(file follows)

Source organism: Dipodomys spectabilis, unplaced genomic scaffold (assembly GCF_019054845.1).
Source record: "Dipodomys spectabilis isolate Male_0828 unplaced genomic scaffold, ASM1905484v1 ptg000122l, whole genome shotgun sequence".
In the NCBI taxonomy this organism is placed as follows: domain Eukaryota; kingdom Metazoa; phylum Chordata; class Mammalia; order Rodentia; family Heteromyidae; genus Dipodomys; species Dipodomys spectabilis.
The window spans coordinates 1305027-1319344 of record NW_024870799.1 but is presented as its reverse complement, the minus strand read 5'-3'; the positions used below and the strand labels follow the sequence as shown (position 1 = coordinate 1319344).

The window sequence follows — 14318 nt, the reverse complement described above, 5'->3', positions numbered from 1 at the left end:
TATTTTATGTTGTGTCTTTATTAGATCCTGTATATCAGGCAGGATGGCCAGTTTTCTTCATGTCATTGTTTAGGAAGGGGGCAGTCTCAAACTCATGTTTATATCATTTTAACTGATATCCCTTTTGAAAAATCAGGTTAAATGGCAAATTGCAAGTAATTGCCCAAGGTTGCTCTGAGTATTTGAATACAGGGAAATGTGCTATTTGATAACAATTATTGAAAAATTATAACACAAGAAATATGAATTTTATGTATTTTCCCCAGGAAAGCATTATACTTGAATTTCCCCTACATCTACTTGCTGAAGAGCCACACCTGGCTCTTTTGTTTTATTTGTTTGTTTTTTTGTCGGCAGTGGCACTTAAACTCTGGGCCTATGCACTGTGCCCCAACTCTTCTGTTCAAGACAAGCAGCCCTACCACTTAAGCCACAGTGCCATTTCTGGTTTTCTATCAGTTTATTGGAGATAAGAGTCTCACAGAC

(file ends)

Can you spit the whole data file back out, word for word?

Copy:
Source organism: Dipodomys spectabilis, unplaced genomic scaffold (assembly GCF_019054845.1).
Source record: "Dipodomys spectabilis isolate Male_0828 unplaced genomic scaffold, ASM1905484v1 ptg000122l, whole genome shotgun sequence".
In the NCBI taxonomy this organism is placed as follows: domain Eukaryota; kingdom Metazoa; phylum Chordata; class Mammalia; order Rodentia; family Heteromyidae; genus Dipodomys; species Dipodomys spectabilis.
The window spans coordinates 1305027-1319344 of record NW_024870799.1 but is presented as its reverse complement, the minus strand read 5'-3'; the positions used below and the strand labels follow the sequence as shown (position 1 = coordinate 1319344).

The window sequence follows — 14318 nt, the reverse complement described above, 5'->3', positions numbered from 1 at the left end:
TATTTTATGTTGTGTCTTTATTAGATCCTGTATATCAGGCAGGATGGCCAGTTTTCTTCATGTCATTGTTTAGGAAGGGGGCAGTCTCAAACTCATGTTTATATCATTTTAACTGATATCCCTTTTGAAAAATCAGGTTAAATGGCAAATTGCAAGTAATTGCCCAAGGTTGCTCTGAGTATTTGAATACAGGGAAATGTGCTATTTGATAACAATTATTGAAAAATTATAACACAAGAAATATGAATTTTATGTATTTTCCCCAGGAAAGCATTATACTTGAATTTCCCCTACATCTACTTGCTGAAGAGCCACACCTGGCTCTTTTGTTTTATTTGTTTGTTTTTTTGTCGGCAGTGGCACTTAAACTCTGGGCCTATGCACTGTGCCCCAACTCTTCTGTTCAAGACAAGCAGCCCTACCACTTAAGCCACAGTGCCATTTCTGGTTTTCTATCAGTTTATTGGAGATAAGAGTCTCACAGAC